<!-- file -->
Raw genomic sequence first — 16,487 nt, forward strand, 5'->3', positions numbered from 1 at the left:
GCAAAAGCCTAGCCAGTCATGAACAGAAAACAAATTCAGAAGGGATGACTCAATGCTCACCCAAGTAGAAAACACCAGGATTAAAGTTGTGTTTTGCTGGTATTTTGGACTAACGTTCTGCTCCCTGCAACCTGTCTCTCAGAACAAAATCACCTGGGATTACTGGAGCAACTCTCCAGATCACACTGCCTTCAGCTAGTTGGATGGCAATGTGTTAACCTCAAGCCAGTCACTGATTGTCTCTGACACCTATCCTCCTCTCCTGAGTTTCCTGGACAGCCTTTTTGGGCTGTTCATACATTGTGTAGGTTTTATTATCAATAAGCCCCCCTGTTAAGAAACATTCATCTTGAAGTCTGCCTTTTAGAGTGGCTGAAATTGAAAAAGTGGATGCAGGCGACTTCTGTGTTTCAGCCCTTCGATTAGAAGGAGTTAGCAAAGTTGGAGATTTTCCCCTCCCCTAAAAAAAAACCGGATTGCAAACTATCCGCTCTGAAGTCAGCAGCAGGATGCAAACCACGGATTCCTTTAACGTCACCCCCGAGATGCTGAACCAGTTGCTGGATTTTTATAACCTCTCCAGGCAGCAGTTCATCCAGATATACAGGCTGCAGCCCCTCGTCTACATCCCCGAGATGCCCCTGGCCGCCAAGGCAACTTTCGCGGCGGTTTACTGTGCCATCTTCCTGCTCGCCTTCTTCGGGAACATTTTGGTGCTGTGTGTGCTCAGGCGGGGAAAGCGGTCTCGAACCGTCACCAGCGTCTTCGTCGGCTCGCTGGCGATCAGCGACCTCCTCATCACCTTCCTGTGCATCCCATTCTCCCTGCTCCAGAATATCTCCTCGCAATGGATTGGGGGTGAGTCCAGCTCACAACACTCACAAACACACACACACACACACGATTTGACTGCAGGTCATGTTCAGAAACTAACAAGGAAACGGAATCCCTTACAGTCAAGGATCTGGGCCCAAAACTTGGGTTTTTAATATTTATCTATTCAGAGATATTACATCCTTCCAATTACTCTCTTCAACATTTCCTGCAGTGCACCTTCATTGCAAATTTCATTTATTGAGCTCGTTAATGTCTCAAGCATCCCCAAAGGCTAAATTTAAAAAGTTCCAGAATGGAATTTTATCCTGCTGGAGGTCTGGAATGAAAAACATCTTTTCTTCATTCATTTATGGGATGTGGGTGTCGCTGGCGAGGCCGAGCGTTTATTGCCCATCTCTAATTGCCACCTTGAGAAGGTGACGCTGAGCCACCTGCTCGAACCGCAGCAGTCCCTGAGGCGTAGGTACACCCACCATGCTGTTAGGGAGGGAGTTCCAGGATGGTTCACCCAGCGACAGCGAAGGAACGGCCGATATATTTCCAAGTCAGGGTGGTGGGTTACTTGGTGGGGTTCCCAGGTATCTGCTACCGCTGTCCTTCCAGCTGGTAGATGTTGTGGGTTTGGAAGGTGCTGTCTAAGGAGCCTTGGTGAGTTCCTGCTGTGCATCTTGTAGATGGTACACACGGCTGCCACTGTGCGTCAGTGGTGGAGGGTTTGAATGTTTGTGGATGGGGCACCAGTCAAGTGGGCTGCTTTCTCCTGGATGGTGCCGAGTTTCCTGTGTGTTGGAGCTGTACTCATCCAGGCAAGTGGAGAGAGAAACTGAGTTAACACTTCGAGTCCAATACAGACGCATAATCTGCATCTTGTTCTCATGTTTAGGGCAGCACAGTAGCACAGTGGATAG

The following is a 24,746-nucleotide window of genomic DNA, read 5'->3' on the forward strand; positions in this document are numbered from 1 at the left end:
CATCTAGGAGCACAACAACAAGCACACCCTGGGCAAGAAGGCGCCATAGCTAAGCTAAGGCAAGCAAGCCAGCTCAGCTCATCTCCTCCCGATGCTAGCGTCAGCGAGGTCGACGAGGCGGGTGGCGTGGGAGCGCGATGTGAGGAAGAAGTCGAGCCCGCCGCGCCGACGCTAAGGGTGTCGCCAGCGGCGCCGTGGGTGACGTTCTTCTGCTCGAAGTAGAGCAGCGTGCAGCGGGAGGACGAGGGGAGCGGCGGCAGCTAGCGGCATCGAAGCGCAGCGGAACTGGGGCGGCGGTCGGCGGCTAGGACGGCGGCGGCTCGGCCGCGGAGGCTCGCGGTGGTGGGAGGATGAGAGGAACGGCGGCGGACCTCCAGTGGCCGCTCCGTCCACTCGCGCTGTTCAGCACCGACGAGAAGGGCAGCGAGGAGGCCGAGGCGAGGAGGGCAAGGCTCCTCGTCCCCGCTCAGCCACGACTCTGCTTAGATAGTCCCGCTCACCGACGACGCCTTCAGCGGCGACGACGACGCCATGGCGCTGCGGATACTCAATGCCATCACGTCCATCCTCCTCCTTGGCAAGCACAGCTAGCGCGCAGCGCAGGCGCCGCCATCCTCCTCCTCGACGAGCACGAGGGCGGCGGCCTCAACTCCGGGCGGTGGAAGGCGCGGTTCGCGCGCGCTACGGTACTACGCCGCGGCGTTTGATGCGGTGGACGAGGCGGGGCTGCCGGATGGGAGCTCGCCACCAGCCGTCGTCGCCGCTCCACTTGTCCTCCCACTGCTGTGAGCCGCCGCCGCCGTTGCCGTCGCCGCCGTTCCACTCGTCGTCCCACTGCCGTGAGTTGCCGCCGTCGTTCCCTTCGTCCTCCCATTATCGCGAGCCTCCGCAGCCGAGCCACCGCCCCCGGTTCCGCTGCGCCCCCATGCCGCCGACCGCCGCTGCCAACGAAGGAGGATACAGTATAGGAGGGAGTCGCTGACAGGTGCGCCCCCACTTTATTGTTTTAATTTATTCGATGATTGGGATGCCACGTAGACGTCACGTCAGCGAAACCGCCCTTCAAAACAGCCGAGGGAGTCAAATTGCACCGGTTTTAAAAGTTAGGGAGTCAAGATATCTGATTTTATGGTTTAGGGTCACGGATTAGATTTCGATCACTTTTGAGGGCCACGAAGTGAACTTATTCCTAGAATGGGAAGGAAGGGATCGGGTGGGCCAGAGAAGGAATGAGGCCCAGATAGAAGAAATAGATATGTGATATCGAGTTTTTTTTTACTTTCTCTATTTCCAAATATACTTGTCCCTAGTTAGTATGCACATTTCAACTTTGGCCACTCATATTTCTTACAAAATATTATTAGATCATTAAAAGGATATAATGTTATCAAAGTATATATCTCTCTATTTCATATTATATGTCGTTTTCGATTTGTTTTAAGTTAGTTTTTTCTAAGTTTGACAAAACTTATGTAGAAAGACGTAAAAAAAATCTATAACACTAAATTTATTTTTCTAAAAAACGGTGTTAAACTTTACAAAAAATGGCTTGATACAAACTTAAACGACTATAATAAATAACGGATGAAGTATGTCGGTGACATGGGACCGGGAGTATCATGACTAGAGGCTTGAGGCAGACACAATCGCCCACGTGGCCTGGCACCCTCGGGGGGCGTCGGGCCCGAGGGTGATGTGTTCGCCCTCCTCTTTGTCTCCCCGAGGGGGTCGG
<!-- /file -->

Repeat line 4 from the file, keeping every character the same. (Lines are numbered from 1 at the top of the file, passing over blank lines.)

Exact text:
CATCTAGGAGCACAACAACAAGCACACCCTGGGCAAGAAGGCGCCATAGCTAAGCTAAGGCAAGCAAGCCAGCTCAGCTCATCTCCTCCCGATGCTAGCGTCAGCGAGGTCGACGAGGCGGGTGGCGTGGGAGCGCGATGTGAGGAAGAAGTCGAGCCCGCCGCGCCGACGCTAAGGGTGTCGCCAGCGGCGCCGTGGGTGACGTTCTTCTGCTCGAAGTAGAGCAGCGTGCAGCGGGAGGACGAGGGGAGCGGCGGCAGCTAGCGGCATCGAAGCGCAGCGGAACTGGGGCGGCGGTCGGCGGCTAGGACGGCGGCGGCTCGGCCGCGGAGGCTCGCGGTGGTGGGAGGATGAGAGGAACGGCGGCGGACCTCCAGTGGCCGCTCCGTCCACTCGCGCTGTTCAGCACCGACGAGAAGGGCAGCGAGGAGGCCGAGGCGAGGAGGGCAAGGCTCCTCGTCCCCGCTCAGCCACGACTCTGCTTAGATAGTCCCGCTCACCGACGACGCCTTCAGCGGCGACGACGACGCCATGGCGCTGCGGATACTCAATGCCATCACGTCCATCCTCCTCCTTGGCAAGCACAGCTAGCGCGCAGCGCAGGCGCCGCCATCCTCCTCCTCGACGAGCACGAGGGCGGCGGCCTCAACTCCGGGCGGTGGAAGGCGCGGTTCGCGCGCGCTACGGTACTACGCCGCGGCGTTTGATGCGGTGGACGAGGCGGGGCTGCCGGATGGGAGCTCGCCACCAGCCGTCGTCGCCGCTCCACTTGTCCTCCCACTGCTGTGAGCCGCCGCCGCCGTTGCCGTCGCCGCCGTTCCACTCGTCGTCCCACTGCCGTGAGTTGCCGCCGTCGTTCCCTTCGTCCTCCCATTATCGCGAGCCTCCGCAGCCGAGCCACCGCCCCCGGTTCCGCTGCGCCCCCATGCCGCCGACCGCCGCTGCCAACGAAGGAGGATACAGTATAGGAGGGAGTCGCTGACAGGTGCGCCCCCACTTTATTGTTTTAATTTATTCGATGATTGGGATGCCACGTAGACGTCACGTCAGCGAAACCGCCCTTCAAAACAGCCGAGGGAGTCAAATTGCACCGGTTTTAAAAGTTAGGGAGTCAAGATATCTGATTTTATGGTTTAGGGTCACGGATTAGATTTCGATCACTTTTGAGGGCCACGAAGTGAACTTATTCCTAGAATGGGAAGGAAGGGATCGGGTGGGCCAGAGAAGGAATGAGGCCCAGATAGAAGAAATAGATATGTGATATCGAGTTTTTTTTTACTTTCTCTATTTCCAAATATACTTGTCCCTAGTTAGTATGCACATTTCAACTTTGGCCACTCATATTTCTTACAAAATATTATTAGATCATTAAAAGGATATAATGTTATCAAAGTATATATCTCTCTATTTCATATTATATGTCGTTTTCGATTTGTTTTAAGTTAGTTTTTTCTAAGTTTGACAAAACTTATGTAGAAAGACGTAAAAAAAATCTATAACACTAAATTTATTTTTCTAAAAAACGGTGTTAAACTTTACAAAAAATGGCTTGATACAAACTTAAACGACTATAATAAATAACGGATGAAGTATGTCGGTGACATGGGACCGGGAGTATCATGACTAGAGGCTTGAGGCAGACACAATCGCCCACGTGGCCTGGCACCCTCGGGGGGCGTCGGGCCCGAGGGTGATGTGTTCGCCCTCCTCTTTGTCTCCCCGAGGGGGTCGG